For more reports from the 2014 Society for Neuroscience annual meeting, please click here.


  • Monideepa

    All this is fine. But what is the remedy.
    Once this fact is established, can then autism be treated with antibiotics as this arising due to germs acquired from the mother. I am a person who has chronic tonsilitis.
    I was unaware as to when i actually conceived, maybe i realised two months later. In this first two months(first trimster) in the evry initial days i had an antibiotic as well as antiworm.Also in the rest of the duration of the pregnancy, I never had any symptom of tonsilitis, though generally i have an infection every 3 months.My 7 year old son has autism. So can i see any ray of hope in this article with regard to a treatment for him.

  • Kellie

    Honest question…not trying to cause an internet riot. If a mock virus and an immune response in the mother can cause autism, why are we pushing vaccines on pregnant women? Wouldn’t that do the same? Not to mention the toxic chemicals involved in vaccines. Mercury is still in multidose flu shots and aluminum is in the dtap and flu. How would a response to a vaccine be different than a natural response to a virus caused by nature?

    • Lisa Boulanger

      Kellie, I agree that this is a very important question to address in future research. We do know that coming down with the flu causes a far more intense immune response than the flu vaccine. The immune challenge being modeled in these experiments is very strong–much more like the real flu than the vaccine, in terms of the intensity of immune response it evokes. In addition, pregnant women are at an increased risk of dying from the flu, due to changes in their immune system associated with pregnancy. While there is no evidence at the moment that the weak immune response evoked by the vaccine causes any problems, it has not yet been exhaustively studied. In the meantime, one option might be for women to get the flu vaccine if they are trying to get pregnant, in order to avoid any concerns they may have about being vaccinated while pregnant, while still protecting them from the risks of a live flu infection during pregnancy.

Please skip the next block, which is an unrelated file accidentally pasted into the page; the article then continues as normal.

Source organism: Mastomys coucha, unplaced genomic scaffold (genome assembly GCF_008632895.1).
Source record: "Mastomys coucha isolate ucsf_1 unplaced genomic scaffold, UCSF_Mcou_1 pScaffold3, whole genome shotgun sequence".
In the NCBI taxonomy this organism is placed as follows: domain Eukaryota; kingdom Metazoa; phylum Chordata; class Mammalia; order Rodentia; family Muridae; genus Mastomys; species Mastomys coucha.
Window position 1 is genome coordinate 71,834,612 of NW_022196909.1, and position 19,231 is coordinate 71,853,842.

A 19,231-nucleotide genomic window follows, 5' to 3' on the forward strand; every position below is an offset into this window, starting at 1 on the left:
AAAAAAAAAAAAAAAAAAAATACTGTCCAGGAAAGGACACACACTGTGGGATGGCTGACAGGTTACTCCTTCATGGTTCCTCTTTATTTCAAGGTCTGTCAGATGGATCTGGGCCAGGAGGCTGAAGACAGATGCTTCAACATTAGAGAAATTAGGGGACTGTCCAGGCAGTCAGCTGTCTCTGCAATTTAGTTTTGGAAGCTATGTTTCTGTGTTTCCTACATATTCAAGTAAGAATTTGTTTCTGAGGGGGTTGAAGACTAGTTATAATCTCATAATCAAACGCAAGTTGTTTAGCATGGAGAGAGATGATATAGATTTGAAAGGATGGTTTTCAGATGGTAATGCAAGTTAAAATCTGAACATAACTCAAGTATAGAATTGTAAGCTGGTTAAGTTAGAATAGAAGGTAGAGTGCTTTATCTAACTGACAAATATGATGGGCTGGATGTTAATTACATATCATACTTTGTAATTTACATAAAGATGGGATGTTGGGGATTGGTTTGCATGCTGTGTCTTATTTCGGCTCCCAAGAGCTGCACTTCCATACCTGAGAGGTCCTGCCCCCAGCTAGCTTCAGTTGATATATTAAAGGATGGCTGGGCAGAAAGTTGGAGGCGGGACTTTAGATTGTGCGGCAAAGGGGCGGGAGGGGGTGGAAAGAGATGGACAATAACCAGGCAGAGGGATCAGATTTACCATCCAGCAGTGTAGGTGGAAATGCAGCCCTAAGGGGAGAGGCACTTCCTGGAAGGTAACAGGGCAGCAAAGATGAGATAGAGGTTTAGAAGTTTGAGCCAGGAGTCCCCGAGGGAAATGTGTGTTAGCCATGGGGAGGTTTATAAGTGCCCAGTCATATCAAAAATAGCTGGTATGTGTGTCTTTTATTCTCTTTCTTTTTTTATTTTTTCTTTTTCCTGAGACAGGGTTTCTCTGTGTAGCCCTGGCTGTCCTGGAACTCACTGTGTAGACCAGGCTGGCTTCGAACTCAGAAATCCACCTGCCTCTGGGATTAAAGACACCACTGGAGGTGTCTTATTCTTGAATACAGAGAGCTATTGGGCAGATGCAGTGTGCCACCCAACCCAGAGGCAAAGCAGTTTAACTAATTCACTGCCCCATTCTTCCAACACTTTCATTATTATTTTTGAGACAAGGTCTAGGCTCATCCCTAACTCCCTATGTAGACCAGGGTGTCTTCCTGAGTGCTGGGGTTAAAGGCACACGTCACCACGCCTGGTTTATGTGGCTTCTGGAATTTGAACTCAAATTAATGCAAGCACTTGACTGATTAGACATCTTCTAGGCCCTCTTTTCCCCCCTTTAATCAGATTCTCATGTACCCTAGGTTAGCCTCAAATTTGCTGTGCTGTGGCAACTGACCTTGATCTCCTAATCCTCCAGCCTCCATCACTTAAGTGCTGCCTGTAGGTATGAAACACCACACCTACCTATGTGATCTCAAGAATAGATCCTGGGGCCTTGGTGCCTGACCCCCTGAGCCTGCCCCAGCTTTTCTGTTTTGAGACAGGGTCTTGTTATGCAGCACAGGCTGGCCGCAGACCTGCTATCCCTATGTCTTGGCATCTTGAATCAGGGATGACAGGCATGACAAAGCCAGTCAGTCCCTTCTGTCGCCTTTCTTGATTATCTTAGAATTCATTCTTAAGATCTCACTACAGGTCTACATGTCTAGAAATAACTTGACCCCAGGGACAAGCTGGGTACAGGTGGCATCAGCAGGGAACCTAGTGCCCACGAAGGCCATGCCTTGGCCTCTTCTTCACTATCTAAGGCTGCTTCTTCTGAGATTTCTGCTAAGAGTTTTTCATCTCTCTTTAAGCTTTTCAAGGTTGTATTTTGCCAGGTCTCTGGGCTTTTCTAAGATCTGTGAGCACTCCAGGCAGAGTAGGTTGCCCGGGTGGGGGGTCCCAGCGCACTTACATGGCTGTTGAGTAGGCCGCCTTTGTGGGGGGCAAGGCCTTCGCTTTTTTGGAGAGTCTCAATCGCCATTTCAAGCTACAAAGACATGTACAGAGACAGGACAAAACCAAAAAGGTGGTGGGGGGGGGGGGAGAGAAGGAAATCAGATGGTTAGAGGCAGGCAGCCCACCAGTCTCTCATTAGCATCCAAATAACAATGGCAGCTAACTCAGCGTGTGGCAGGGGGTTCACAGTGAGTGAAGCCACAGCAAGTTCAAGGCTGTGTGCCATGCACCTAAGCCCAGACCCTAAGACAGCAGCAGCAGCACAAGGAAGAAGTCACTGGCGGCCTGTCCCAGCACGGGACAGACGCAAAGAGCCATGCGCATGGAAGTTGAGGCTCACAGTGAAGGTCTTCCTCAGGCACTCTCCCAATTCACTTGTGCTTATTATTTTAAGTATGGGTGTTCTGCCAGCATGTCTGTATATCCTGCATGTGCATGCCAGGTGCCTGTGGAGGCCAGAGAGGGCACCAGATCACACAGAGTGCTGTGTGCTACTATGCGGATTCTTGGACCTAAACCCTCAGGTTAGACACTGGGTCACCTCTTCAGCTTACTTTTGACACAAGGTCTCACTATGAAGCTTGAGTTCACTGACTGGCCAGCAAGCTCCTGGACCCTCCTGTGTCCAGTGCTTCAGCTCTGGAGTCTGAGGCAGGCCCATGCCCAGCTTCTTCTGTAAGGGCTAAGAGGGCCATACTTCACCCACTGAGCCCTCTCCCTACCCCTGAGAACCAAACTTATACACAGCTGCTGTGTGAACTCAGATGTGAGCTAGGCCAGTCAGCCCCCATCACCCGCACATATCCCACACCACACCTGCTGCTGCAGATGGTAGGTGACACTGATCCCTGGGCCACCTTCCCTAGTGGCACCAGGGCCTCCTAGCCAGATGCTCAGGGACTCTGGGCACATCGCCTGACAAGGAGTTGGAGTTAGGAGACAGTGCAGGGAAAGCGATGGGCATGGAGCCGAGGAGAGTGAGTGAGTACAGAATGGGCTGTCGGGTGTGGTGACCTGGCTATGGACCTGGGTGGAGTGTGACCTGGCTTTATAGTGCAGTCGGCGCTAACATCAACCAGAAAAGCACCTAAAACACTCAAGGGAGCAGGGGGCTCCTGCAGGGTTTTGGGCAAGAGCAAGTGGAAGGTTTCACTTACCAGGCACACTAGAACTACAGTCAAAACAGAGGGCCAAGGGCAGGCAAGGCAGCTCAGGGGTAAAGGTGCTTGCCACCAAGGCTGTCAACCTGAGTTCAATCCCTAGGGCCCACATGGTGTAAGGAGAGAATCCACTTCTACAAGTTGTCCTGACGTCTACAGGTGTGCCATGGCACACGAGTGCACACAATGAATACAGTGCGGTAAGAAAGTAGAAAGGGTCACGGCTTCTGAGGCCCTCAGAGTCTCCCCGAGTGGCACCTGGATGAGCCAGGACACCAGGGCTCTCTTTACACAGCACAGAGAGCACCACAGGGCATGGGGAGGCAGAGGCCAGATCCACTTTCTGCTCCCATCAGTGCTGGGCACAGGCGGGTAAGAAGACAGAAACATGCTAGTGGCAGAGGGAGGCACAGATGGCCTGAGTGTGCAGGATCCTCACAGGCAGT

Another interesting point is that in humans, for some reason, immune stimulation during pregnancy doesn’t cause problems with brain development nearly as often as it does in animal models. In humans, there is an increase in the risk of autism (or schizophrenia) in the child after maternal infection, but it may only have an effect in genetically predisposed individuals. Many women get the flu during pregnancy and go on to have healthy babies. In animal models, in contrast, fetal brain development is disrupted after maternal immune challenge in more or less every single offspring. One possible reason is that the lab animals tend to be more genetically similar to one another than humans are; another factor is that the exact timing of the immune signal seems to matter; another possible difference is that the experimental immune challenge is quite severe, even in comparison to a live flu infection.

      In short, there’s a lot of research to be done on this topic!

      Lisa Boulanger
      Assistant Professor
      Department of Molecular Biology and Princeton Neuroscience Institute